Mr. Rolleston says he removed me, or rather he uses the phrase he "did not re-appoint me," on account of some disputes about vouchers which he asserts I had with the Chief Judge. Neither in writing nor verbally did I ever dispute, object, argue, complain, or make a representation—(other than signing a printed form re services performed for the Court)—to Judge Fenton or to anyone in his office about any voucher; if I had done so it would be on record in writing, for the reasons already given. Had I done so it might have been a reason for recouping me for money paid on public service, not for depriving mo of my commission.

Of course the treatment I had received from Mr. Rolleston demanded that he should profess ignorance as to my character and my services.

Mr. Turnbull asked him, "You know Mr. Wilson's character and services?"

"I have no special knowledge of them."

"In making appointments would you look to have any special knowledge about a man's abilities?"

"I know nothing about his abilities. I have always heard of him as an able man. I was in the Native Office from 1865 to 1868, and at that time I had no connection with Mr. Wilson whatever."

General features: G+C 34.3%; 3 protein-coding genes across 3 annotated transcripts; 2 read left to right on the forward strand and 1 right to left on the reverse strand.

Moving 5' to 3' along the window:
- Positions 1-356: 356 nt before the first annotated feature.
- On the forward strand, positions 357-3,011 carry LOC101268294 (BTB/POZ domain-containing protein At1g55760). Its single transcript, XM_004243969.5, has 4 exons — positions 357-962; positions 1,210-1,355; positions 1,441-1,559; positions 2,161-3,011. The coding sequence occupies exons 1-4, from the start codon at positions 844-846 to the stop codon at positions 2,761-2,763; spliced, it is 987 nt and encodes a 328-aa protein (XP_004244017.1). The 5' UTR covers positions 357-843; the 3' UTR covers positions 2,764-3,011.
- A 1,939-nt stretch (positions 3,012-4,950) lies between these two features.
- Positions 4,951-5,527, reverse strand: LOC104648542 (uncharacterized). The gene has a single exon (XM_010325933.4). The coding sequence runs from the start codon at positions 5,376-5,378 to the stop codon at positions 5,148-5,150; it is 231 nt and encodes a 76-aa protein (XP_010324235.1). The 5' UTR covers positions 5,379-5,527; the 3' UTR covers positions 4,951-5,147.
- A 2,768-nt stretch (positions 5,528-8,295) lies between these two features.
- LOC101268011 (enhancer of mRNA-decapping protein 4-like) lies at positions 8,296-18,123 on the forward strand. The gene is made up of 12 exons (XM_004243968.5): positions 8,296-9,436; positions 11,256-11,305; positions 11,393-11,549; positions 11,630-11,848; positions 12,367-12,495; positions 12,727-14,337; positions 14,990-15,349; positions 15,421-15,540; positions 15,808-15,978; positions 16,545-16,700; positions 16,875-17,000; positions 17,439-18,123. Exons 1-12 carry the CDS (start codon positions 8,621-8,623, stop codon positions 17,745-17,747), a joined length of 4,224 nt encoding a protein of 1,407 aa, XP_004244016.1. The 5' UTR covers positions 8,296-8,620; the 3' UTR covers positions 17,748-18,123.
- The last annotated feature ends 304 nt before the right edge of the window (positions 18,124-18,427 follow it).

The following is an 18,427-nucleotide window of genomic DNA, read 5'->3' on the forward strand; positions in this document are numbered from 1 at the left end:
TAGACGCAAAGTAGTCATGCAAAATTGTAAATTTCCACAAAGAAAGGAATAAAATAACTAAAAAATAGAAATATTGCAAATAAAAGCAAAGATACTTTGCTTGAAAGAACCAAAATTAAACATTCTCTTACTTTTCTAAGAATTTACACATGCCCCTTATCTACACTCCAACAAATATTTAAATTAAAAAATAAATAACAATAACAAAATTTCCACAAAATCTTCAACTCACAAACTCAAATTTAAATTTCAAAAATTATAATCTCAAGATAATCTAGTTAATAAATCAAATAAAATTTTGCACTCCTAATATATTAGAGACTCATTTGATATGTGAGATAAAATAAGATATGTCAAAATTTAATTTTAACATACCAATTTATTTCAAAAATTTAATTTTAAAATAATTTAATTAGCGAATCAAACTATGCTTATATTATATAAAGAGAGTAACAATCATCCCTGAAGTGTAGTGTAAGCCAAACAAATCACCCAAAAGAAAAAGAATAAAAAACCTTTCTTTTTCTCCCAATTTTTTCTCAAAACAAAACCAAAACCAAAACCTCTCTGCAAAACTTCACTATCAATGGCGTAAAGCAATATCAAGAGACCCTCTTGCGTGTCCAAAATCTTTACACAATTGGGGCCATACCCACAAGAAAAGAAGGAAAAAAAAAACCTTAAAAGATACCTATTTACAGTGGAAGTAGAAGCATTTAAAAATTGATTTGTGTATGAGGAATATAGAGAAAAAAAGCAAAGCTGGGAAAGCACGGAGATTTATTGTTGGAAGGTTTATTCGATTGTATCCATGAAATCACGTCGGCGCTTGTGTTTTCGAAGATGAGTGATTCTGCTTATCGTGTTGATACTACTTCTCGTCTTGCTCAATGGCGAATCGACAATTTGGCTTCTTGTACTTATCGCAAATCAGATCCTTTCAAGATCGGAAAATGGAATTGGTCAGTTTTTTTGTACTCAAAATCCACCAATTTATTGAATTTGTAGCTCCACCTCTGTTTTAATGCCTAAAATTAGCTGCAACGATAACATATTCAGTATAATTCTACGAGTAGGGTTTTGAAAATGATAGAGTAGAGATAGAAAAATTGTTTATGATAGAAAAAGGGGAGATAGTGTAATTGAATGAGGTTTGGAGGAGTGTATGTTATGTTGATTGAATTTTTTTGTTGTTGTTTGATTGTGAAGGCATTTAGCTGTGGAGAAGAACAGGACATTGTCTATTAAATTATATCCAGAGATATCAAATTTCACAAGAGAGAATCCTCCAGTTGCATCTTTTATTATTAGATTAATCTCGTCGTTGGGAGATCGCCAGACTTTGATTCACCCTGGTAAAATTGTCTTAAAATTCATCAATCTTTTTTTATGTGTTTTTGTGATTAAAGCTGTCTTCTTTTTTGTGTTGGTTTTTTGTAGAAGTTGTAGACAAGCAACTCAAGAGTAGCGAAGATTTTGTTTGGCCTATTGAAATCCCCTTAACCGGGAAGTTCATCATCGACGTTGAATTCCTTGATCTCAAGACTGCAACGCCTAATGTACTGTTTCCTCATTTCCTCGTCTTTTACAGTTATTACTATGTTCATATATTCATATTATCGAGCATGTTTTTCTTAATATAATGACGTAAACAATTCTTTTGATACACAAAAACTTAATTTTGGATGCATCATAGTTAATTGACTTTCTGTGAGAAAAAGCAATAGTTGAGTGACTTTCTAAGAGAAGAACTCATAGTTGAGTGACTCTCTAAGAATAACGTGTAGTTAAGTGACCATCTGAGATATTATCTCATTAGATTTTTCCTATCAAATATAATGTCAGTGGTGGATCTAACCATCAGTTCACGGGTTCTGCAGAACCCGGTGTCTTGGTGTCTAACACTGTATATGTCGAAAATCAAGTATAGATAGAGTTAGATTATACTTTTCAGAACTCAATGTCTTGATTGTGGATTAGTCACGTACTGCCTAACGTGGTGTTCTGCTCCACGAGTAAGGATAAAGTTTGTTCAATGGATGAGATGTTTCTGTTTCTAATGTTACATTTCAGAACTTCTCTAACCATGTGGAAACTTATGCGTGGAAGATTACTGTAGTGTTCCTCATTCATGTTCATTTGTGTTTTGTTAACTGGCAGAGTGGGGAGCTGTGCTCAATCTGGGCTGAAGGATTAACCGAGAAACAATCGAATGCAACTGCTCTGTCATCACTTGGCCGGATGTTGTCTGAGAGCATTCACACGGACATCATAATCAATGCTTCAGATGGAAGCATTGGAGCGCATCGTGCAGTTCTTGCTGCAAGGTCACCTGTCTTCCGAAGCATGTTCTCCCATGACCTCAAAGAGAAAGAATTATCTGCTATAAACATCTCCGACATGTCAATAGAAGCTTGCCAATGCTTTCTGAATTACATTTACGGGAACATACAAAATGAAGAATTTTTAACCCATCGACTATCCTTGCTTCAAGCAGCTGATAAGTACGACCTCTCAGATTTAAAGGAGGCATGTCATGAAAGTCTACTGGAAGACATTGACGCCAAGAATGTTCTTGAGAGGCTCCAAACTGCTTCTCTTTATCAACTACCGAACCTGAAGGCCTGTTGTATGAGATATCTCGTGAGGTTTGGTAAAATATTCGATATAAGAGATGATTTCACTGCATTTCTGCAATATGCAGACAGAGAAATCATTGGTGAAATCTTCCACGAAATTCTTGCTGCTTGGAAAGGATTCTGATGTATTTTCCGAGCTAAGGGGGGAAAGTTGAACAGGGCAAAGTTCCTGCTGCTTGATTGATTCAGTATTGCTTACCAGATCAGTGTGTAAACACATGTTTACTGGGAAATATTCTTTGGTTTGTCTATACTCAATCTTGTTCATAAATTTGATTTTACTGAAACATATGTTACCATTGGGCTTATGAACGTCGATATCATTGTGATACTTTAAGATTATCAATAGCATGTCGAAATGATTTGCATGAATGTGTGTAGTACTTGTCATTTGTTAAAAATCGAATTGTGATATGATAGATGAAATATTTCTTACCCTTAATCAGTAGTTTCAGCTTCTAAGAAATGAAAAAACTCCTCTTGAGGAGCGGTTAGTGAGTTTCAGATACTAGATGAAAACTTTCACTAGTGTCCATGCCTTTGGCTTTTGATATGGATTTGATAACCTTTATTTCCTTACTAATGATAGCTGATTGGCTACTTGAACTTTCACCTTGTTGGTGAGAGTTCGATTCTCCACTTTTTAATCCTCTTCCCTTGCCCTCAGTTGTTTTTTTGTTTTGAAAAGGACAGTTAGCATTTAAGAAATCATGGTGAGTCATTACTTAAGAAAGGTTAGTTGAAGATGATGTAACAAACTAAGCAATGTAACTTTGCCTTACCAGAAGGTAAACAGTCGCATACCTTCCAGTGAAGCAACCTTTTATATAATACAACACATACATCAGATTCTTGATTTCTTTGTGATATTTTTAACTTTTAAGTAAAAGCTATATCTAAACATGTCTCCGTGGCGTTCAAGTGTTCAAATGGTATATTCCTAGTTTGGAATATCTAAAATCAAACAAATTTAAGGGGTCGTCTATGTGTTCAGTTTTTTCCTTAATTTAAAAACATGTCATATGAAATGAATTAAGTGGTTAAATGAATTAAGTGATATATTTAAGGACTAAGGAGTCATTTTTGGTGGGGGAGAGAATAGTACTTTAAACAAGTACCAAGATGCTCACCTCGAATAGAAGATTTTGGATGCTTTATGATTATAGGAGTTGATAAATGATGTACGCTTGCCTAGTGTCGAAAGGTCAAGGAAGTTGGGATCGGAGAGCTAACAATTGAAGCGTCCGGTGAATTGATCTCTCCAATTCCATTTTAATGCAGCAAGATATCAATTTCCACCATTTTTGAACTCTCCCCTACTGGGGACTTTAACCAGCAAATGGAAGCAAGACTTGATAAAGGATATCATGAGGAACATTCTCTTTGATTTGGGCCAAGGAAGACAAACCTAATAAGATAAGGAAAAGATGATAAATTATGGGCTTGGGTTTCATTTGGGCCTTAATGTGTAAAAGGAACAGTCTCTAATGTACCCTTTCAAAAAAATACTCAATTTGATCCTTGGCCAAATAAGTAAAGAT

Now, let the reader contrast this statement purposely made to produce an unfavourable impression upon the Committee, with but two of a number of official letters received by me from Mr. Under-Secretary Rolleston while he was in office. '

No. 265.

"Native Secretary's Office," Wellington,


I have the honor, by the direction of Mr. Richmond, to request you to supply to the Government a schedule of all Reserves made for friendly natives and for returned rebels in the districts in respect of which you have been acting as Crown Agent in the Province of Auckland, and also of the awards of the Compensation Court, or of lands the subject of arrangement between yourself as representing the Crown and the natives, together with such details as to extent and position as will enable them to be gazetted. page 44 I am to request you to give this matter you earnest attention.

"I have the honor to be, Sir,

"Your most obedient servant,


W. Rolleston,


"J. A. "Wilson, Esq., Crown Agent," Compensation Court, Opotiki."